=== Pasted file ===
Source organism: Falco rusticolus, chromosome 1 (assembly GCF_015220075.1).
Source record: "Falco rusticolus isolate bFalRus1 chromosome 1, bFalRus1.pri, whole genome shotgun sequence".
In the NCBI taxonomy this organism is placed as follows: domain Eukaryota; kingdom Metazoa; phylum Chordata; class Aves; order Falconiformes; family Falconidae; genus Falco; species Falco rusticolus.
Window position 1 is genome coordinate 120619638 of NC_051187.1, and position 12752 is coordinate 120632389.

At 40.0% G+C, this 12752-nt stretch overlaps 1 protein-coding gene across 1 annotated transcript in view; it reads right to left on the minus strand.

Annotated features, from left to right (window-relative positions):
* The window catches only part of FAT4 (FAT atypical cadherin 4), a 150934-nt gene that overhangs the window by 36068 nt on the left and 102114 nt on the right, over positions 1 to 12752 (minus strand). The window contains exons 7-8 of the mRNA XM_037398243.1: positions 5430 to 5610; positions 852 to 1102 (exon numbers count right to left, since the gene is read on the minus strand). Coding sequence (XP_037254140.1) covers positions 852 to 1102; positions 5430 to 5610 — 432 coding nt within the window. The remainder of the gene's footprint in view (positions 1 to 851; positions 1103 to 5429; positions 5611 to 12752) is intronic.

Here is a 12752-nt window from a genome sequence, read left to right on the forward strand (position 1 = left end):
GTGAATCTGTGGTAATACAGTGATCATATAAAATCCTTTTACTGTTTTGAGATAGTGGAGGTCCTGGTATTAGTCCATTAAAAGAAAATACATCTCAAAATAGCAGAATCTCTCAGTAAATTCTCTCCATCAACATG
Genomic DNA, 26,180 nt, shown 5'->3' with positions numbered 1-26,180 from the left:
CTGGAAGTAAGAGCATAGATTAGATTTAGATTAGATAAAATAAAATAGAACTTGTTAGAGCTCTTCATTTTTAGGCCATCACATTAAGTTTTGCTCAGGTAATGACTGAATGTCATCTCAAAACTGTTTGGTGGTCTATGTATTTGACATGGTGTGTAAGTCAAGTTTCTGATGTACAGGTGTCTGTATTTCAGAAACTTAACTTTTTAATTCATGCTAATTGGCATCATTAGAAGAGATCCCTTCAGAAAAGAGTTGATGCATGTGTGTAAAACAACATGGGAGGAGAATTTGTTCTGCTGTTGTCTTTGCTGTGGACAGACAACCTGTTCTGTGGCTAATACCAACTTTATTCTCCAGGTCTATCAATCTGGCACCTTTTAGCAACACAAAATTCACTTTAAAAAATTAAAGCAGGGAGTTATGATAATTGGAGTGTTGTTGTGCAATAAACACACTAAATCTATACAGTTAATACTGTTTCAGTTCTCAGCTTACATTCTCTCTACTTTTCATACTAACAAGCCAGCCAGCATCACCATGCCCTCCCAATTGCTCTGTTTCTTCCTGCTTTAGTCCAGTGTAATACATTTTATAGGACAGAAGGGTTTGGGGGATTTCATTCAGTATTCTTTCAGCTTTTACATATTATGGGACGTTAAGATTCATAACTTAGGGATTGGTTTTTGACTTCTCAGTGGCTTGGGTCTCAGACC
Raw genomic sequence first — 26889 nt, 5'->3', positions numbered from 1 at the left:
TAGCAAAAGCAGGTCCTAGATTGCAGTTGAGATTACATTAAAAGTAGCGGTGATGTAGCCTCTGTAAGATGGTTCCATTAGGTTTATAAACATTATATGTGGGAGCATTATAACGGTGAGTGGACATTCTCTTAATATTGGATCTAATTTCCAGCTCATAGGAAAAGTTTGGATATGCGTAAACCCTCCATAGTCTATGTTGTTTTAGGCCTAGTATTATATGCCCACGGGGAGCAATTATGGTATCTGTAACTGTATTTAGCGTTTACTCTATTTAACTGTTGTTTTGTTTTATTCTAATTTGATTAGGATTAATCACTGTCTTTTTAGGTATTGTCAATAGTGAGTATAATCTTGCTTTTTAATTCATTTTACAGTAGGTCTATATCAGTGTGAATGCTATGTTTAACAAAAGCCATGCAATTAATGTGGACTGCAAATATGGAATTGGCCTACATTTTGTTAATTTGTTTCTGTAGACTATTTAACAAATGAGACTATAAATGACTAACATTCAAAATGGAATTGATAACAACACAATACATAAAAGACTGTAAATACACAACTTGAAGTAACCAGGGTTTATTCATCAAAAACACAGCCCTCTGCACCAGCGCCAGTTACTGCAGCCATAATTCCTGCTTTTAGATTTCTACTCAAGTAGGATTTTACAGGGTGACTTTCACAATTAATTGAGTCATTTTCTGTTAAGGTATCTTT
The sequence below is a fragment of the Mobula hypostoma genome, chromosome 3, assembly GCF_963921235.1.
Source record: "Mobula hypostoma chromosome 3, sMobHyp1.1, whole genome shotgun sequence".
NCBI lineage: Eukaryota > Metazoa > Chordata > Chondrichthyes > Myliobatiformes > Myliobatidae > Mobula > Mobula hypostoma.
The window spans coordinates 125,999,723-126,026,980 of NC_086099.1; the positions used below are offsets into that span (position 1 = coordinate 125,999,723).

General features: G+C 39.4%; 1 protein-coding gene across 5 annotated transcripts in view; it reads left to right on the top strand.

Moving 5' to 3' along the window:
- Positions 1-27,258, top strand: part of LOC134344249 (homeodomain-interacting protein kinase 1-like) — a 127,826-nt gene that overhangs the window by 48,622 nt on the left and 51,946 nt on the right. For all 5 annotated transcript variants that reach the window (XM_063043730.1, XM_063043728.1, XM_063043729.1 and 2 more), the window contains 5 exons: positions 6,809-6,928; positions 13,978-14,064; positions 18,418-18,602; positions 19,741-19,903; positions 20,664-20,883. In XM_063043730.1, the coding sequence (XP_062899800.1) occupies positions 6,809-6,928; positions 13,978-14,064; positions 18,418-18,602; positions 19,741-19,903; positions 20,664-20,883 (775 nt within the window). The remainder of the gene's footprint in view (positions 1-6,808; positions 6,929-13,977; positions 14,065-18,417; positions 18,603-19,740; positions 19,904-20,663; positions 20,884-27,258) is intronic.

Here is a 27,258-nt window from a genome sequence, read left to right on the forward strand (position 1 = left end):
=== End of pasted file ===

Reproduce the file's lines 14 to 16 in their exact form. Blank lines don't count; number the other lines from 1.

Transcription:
The sequence below is a fragment of the Mobula hypostoma genome, chromosome 3, assembly GCF_963921235.1.
Source record: "Mobula hypostoma chromosome 3, sMobHyp1.1, whole genome shotgun sequence".
NCBI lineage: Eukaryota > Metazoa > Chordata > Chondrichthyes > Myliobatiformes > Myliobatidae > Mobula > Mobula hypostoma.